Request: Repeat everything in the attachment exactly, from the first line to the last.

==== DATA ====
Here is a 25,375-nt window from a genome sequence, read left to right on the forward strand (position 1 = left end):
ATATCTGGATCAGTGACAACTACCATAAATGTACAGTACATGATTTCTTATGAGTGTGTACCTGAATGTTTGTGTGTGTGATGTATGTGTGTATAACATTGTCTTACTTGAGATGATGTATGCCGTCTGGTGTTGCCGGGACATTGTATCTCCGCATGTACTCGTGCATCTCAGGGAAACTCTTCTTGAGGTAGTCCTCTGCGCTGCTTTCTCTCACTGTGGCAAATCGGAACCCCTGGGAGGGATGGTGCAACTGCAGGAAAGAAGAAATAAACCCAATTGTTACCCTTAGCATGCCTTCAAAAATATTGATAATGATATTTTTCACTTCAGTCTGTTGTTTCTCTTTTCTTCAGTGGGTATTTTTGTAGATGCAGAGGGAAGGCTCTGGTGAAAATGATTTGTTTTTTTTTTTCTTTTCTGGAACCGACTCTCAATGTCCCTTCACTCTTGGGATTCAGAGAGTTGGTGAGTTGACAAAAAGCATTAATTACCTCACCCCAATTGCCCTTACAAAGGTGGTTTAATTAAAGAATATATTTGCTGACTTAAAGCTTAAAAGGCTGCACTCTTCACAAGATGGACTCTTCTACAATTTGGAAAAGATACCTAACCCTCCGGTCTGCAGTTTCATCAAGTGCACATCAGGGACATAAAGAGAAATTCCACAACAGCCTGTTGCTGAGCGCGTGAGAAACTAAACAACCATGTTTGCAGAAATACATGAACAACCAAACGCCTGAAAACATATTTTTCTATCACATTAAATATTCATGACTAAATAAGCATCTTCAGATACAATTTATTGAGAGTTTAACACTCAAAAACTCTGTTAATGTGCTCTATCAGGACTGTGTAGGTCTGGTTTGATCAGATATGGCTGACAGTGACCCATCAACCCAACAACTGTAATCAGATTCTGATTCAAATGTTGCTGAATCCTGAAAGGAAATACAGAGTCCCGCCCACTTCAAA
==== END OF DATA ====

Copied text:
Here is a 25,375-nt window from a genome sequence, read left to right on the forward strand (position 1 = left end):
ATATCTGGATCAGTGACAACTACCATAAATGTACAGTACATGATTTCTTATGAGTGTGTACCTGAATGTTTGTGTGTGTGATGTATGTGTGTATAACATTGTCTTACTTGAGATGATGTATGCCGTCTGGTGTTGCCGGGACATTGTATCTCCGCATGTACTCGTGCATCTCAGGGAAACTCTTCTTGAGGTAGTCCTCTGCGCTGCTTTCTCTCACTGTGGCAAATCGGAACCCCTGGGAGGGATGGTGCAACTGCAGGAAAGAAGAAATAAACCCAATTGTTACCCTTAGCATGCCTTCAAAAATATTGATAATGATATTTTTCACTTCAGTCTGTTGTTTCTCTTTTCTTCAGTGGGTATTTTTGTAGATGCAGAGGGAAGGCTCTGGTGAAAATGATTTGTTTTTTTTTTTCTTTTCTGGAACCGACTCTCAATGTCCCTTCACTCTTGGGATTCAGAGAGTTGGTGAGTTGACAAAAAGCATTAATTACCTCACCCCAATTGCCCTTACAAAGGTGGTTTAATTAAAGAATATATTTGCTGACTTAAAGCTTAAAAGGCTGCACTCTTCACAAGATGGACTCTTCTACAATTTGGAAAAGATACCTAACCCTCCGGTCTGCAGTTTCATCAAGTGCACATCAGGGACATAAAGAGAAATTCCACAACAGCCTGTTGCTGAGCGCGTGAGAAACTAAACAACCATGTTTGCAGAAATACATGAACAACCAAACGCCTGAAAACATATTTTTCTATCACATTAAATATTCATGACTAAATAAGCATCTTCAGATACAATTTATTGAGAGTTTAACACTCAAAAACTCTGTTAATGTGCTCTATCAGGACTGTGTAGGTCTGGTTTGATCAGATATGGCTGACAGTGACCCATCAACCCAACAACTGTAATCAGATTCTGATTCAAATGTTGCTGAATCCTGAAAGGAAATACAGAGTCCCGCCCACTTCAAA